Talking to your tenants will also build your relationship with them right off the bat, instead of taking years to do so. A new landlord who’s actually interested in what the tenant has to say? That can go a long way in the tenant-landlord partnership and might even see a tenant stick around for an extra lease term or two.
4. Get an independent Building Engineering Report
The property may look pretty on the outside. But don’t be fooled. Looking deeper into the aesthetics of the asset may reveal an ugly side that you could be stuck with for years.
A building engineering report conducted by a renowned independent consultant will uncover any uglies of your commercial property investment.
The report will look at the economic life of the plant and equipment inside your premises. It will outline the likely maintenance required on the property, and any maintenance items the vendor has deferred.
If a significant amount of capital expenditure (capex) is required to get the property in good operational condition, it may impact your ability to generate a lease income going forward.
5. Understand Risk vs Reward
Sometimes a property may show a problem or an ugly aspect that will require work or capital expenditure on your part. You might hear us property folk might say, “There’s a hair on it”.
There might be maintenance on the property that must be completed in the short-term. This may be a risk to you and your cash flow.
However, if you understand that risk and know how to account for it in your cash flow forecasting, it might not be that big of a risk after all.
For example, you might find the lift in your office property investment – a significant detail in the proper functioning of an office asset – is in need of replacing. It might be, say, a $200,000 exercise. That’s enough to make many investors run.
But if your reserve fund caters to that sort of capital expenditure, and you know the property will yield excellent results and attract high-quality tenants for years to come, then this may not be a significant outlay for you. Weighing up risk versus reward, you might see the rewards win out.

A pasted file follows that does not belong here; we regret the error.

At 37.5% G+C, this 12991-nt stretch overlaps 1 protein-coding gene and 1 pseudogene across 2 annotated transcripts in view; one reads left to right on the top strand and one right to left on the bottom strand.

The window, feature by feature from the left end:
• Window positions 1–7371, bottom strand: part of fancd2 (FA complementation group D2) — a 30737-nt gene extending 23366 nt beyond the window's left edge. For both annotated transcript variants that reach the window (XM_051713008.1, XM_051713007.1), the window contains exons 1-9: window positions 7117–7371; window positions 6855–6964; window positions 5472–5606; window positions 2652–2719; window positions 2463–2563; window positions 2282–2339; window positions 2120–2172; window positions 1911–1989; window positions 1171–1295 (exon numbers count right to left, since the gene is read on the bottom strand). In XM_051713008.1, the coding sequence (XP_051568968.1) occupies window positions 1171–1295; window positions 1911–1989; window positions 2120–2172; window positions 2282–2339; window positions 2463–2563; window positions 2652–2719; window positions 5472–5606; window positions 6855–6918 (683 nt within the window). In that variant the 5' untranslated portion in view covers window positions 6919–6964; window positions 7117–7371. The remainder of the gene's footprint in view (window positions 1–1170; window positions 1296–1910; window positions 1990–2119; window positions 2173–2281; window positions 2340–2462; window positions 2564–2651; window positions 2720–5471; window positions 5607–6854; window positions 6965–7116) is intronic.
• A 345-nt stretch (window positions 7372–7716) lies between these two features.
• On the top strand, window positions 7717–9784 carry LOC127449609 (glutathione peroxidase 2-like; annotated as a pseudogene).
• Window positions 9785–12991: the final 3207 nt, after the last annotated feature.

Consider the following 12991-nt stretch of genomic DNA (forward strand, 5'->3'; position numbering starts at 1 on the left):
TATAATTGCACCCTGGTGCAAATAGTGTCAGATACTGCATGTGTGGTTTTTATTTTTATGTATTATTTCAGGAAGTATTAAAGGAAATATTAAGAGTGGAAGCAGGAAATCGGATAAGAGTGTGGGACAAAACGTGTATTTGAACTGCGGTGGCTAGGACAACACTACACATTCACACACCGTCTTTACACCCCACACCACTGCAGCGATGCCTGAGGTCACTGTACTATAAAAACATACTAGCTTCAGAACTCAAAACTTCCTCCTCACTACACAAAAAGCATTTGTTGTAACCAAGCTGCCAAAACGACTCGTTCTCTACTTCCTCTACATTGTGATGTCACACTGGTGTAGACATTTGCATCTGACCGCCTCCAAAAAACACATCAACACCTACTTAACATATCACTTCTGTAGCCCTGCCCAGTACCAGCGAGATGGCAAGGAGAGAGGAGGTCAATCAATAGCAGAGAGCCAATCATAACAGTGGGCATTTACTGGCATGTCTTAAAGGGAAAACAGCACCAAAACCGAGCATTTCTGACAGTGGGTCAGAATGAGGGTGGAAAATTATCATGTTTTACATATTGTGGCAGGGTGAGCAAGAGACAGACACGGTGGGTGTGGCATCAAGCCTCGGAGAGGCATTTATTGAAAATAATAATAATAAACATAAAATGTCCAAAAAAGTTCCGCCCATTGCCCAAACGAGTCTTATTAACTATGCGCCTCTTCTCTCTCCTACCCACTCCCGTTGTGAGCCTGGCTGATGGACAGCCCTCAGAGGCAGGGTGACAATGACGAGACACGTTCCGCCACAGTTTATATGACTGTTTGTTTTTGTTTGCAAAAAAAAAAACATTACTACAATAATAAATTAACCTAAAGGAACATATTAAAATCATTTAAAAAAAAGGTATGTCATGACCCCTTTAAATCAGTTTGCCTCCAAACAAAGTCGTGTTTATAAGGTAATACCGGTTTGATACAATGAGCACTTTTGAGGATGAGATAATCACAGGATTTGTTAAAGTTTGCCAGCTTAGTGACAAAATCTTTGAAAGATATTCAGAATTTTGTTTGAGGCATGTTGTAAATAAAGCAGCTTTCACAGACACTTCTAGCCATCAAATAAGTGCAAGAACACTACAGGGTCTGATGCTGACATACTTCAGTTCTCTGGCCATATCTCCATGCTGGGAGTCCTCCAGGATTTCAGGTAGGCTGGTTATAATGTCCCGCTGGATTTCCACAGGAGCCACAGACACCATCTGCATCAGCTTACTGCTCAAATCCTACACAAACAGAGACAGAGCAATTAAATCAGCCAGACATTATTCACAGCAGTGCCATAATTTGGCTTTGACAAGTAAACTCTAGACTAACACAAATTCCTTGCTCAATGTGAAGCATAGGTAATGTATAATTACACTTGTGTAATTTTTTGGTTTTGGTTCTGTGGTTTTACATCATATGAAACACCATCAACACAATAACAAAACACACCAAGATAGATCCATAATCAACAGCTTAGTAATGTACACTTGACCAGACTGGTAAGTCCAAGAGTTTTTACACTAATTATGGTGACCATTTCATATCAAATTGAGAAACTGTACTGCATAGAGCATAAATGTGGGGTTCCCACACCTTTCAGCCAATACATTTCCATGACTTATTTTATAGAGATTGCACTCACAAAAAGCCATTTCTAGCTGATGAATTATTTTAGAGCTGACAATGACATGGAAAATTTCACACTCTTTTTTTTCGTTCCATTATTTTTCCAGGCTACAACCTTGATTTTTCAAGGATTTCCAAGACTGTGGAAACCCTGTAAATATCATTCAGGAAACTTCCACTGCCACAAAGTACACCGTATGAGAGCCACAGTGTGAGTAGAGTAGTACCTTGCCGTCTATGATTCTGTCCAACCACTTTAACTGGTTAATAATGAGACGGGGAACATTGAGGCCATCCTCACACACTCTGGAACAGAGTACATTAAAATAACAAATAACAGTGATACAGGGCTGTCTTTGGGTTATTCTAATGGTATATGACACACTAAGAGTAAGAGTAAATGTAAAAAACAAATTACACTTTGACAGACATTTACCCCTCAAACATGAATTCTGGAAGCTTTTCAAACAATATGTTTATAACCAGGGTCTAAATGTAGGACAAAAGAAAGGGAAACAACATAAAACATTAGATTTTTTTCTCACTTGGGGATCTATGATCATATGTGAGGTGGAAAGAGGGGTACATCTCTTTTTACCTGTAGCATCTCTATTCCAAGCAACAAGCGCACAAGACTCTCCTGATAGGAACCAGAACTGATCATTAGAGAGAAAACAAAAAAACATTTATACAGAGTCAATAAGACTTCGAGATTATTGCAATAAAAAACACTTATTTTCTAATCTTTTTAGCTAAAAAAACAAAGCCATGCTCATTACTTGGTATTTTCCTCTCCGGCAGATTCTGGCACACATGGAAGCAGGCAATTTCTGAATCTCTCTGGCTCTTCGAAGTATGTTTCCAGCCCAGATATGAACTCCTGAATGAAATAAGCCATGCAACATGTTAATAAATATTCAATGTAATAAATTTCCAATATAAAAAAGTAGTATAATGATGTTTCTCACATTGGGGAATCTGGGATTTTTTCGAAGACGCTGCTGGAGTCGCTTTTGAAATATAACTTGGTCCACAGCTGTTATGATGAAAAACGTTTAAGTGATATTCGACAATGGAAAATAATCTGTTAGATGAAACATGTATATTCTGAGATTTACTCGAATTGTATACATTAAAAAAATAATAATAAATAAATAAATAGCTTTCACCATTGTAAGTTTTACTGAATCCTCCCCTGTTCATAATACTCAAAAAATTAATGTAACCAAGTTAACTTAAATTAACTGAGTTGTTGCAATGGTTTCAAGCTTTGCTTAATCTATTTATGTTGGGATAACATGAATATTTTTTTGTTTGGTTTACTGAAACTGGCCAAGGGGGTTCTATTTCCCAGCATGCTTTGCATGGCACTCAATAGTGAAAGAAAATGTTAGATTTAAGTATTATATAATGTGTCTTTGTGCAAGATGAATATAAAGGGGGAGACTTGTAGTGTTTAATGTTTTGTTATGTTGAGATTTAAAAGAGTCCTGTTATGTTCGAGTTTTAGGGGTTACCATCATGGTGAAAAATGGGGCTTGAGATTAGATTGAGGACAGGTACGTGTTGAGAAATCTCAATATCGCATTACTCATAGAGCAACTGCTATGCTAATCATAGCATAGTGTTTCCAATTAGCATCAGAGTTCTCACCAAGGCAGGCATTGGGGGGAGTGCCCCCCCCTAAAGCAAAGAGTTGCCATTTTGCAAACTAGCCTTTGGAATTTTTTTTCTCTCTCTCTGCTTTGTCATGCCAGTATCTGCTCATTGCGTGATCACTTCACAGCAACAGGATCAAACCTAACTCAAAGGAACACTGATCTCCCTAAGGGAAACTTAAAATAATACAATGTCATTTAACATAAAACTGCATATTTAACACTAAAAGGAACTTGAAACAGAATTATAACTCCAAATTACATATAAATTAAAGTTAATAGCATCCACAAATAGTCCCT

That’s why it’s important to understand your capacity for risk.
6. Use your findings in your re-negotiations
You may accept the faults you’ve found in your property. And you might – if you’re willing – use them to your advantage.
If your DD shows up blemishes on the property, consider taking your findings back to the vendor. You may negotiate a purchase price far lower than your original accepted offer. Ensure, however, that understand the risks of proceeding with a property purchase that may need future work. For us, we love getting our hands dirty and adding value on an undervalued property. Others may not share the same excitement.
7. Be prepared to walk
Above all, if an investment opportunity doesn’t meet your strict commercial due diligence criteria, don’t be afraid to walk away at the eleventh hour.
We have spent thousands of dollars on due diligence investigations only to withdraw our offer and look elsewhere. We’ve even filled entire unit trusts with investor capital only to return their money (or accept their funds in another investment) because we found the property just wasn’t up to scratch.
Being willing to walk from an investment you once thought was perfect, is not a shameful thing to do. In fact, it is the sign of a smart, practical, and sophisticated investor.
Do I need to conduct my own due diligence?
A property management team can help you with your due diligence investigations if you’re not up to the task yourself. But while their intentions may be good, not every asset management company will have the same investment in your due diligence findings as a party who is actually invested in your commercial property.
Investing alongside a commercial property syndicator or an unlisted property trust means your due diligence is taken care of for you, by experts who have an interest in the same investment.
Want to know the benefits of investing in an unlisted property trust?
If you’re interested in learning more about investing in a property syndicate or unlisted property trust, you’ll find plenty of benefits. Take a look for yourself.
For information on how to partake in a high-quality commercial property investment in a property syndicate, get in touch with Properties & Pathways. We invest alongside our investors in exclusive commercial property investment opportunities, and conduct industry-leading due diligence on each and every property.
Not ready to invest? Sign up to receive our investment updates for smarter commercial property investing in 2021.